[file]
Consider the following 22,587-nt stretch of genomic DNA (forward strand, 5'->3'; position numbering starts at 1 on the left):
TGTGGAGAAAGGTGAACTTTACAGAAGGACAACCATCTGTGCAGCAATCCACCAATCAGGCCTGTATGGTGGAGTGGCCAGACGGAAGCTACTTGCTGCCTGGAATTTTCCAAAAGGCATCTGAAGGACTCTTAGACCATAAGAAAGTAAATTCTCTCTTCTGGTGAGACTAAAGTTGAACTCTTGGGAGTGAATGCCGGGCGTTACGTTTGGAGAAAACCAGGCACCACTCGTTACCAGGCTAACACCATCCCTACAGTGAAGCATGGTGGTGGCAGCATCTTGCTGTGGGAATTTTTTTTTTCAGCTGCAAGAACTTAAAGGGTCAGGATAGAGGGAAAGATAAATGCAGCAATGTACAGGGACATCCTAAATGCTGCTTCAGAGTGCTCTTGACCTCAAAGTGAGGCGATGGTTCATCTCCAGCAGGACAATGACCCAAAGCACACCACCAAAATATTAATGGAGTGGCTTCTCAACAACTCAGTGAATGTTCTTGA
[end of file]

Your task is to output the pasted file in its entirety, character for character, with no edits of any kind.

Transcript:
Consider the following 22,587-nt stretch of genomic DNA (forward strand, 5'->3'; position numbering starts at 1 on the left):
TGTGGAGAAAGGTGAACTTTACAGAAGGACAACCATCTGTGCAGCAATCCACCAATCAGGCCTGTATGGTGGAGTGGCCAGACGGAAGCTACTTGCTGCCTGGAATTTTCCAAAAGGCATCTGAAGGACTCTTAGACCATAAGAAAGTAAATTCTCTCTTCTGGTGAGACTAAAGTTGAACTCTTGGGAGTGAATGCCGGGCGTTACGTTTGGAGAAAACCAGGCACCACTCGTTACCAGGCTAACACCATCCCTACAGTGAAGCATGGTGGTGGCAGCATCTTGCTGTGGGAATTTTTTTTTTCAGCTGCAAGAACTTAAAGGGTCAGGATAGAGGGAAAGATAAATGCAGCAATGTACAGGGACATCCTAAATGCTGCTTCAGAGTGCTCTTGACCTCAAAGTGAGGCGATGGTTCATCTCCAGCAGGACAATGACCCAAAGCACACCACCAAAATATTAATGGAGTGGCTTCTCAACAACTCAGTGAATGTTCTTGA